The Game

The BYU Cougars were in town to open a 3-game West Coast Conference series, coming in at 13-9 in conference play, while the Dons were 13-11. The game was a back-and-forth affair, with the Dons opening the scoring in the 2nd on a solo home run from Aaron Ping only to have BYU take a 2-1 lead in the third on two doubles and a single. A three-run shot from Ross Puskarich in the 5th got USF back in front, but again the Cougars responded immediately, as Brennon Anderson cracked a 2-run shot to tie the game, and then Brennon (a common name in Utah I guess) Lunn was hit by a pitch, stole second, and scored on a single by Hayden Nielsen.

The pitching settled down after that and the Dons entered the bottom of the 9th still down 5-4. That is when things got a little weird. For simplicity, I'm going to minimize using player names. The Dons started with a walk and brought in a pinch runner. BYU brought in their closer, Mason Marshall (pitching above), so USF pinch ran for the pinch runner, bringing in Blake Valley (#30 above). Valley quickly stole second but the batter, Puskarich, walked anyway. A sacrifice bunt put runners on second and third, and a pinch runner, Beau Bozett was brought in to replace Puskarich on second (the scene above). Pinch hitter Riley Helland singled to tie the game as Bozett was held at third. An intentional walk to Harrison Bruce brought Ryan Matranga to the plate. Matranga stroked a fly ball to center and Bozett scored on the play. But Bruce never returned to first, and the Cougars brought the ball there to make the third out of the inning. The umpire actually signalled out and the Cougars celebrated, thinking that the final out prevented that run. But it didn't, as you cannot have a force play on a fly ball, instead it is a time play and since the runner crossed home plate before the out was made at first, the game was over. The umpire should never have made the out signal as it led to a bit of confusion on the field, but in the end, the Dons won a thriller 6-5.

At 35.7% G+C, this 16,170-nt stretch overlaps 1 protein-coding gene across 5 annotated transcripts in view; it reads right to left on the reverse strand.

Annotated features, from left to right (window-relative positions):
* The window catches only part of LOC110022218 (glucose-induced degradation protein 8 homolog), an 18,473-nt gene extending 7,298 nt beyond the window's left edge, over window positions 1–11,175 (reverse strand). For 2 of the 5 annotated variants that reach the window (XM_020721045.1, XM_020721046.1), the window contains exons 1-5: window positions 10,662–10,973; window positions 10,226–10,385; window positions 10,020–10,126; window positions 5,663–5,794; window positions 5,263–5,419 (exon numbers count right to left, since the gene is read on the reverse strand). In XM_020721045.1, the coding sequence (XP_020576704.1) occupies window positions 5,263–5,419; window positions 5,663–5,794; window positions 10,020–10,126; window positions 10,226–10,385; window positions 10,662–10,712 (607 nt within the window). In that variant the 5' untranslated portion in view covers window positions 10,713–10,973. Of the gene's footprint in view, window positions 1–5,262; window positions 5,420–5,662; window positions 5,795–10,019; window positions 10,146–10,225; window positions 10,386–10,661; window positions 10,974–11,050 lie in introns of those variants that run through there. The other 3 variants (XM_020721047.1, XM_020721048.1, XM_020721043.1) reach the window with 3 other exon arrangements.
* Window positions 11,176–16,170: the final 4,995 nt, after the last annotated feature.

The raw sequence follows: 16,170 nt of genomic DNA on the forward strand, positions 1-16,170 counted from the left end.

This game was equally as entertaining as any of the Blue Jays/Giants games, with four lead changes and a walkoff sacrifice fly. NCAA baseball usually is best when you see the first game of a weekend series as both teams start their aces, and that was the case here as the next two games were won by BYU 12-6 and 9-3.


Near the end of the game, there was a foul ball that cleared the mesh and bounced out onto Golden Gate Avenue, rolling up Annapolis Terrace. I watched it closely and had an idea where it might have ended up, so after the game, I headed that way and sure enough, the ball was under the wheel of a car. I picked it up, a rare find because fans generally have to return foul balls at NCAA games. I now have balls from the majors, both AAA leagues, and two AA leagues, so I might try grabbing one from each remaining minor league to complete the collection.